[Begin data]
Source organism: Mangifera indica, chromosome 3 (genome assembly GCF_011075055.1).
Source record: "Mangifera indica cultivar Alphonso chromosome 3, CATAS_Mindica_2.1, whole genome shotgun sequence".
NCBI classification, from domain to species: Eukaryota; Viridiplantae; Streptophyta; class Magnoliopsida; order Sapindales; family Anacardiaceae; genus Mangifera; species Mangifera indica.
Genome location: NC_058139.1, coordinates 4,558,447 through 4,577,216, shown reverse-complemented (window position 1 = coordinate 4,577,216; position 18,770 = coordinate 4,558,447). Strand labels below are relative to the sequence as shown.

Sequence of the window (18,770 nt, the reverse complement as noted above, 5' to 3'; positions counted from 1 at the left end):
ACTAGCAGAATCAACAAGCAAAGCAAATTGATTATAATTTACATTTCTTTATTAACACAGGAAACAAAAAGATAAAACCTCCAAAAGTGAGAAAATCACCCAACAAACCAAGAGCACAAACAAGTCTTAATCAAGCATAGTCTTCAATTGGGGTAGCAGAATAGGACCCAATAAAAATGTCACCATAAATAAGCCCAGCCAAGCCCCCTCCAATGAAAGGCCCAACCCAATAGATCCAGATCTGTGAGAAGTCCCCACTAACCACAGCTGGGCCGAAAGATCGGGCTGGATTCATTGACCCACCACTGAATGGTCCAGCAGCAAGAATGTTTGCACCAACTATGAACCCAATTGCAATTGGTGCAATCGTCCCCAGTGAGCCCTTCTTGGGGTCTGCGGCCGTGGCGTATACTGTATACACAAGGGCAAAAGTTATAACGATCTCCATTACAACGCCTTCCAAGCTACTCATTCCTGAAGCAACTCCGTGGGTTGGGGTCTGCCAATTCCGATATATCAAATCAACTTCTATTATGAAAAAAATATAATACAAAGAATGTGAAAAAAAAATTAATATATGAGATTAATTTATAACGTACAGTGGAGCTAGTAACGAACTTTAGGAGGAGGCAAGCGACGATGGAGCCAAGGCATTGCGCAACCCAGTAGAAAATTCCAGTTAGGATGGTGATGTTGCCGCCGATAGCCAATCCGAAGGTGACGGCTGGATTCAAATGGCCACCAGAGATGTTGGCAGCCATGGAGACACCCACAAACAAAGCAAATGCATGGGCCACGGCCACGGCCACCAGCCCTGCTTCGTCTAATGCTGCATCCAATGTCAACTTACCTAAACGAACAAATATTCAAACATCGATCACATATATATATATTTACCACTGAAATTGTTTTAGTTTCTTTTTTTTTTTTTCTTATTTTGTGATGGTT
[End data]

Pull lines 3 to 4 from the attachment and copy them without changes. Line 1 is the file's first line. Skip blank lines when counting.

NCBI classification, from domain to species: Eukaryota; Viridiplantae; Streptophyta; class Magnoliopsida; order Sapindales; family Anacardiaceae; genus Mangifera; species Mangifera indica.
Genome location: NC_058139.1, coordinates 4,558,447 through 4,577,216, shown reverse-complemented (window position 1 = coordinate 4,577,216; position 18,770 = coordinate 4,558,447). Strand labels below are relative to the sequence as shown.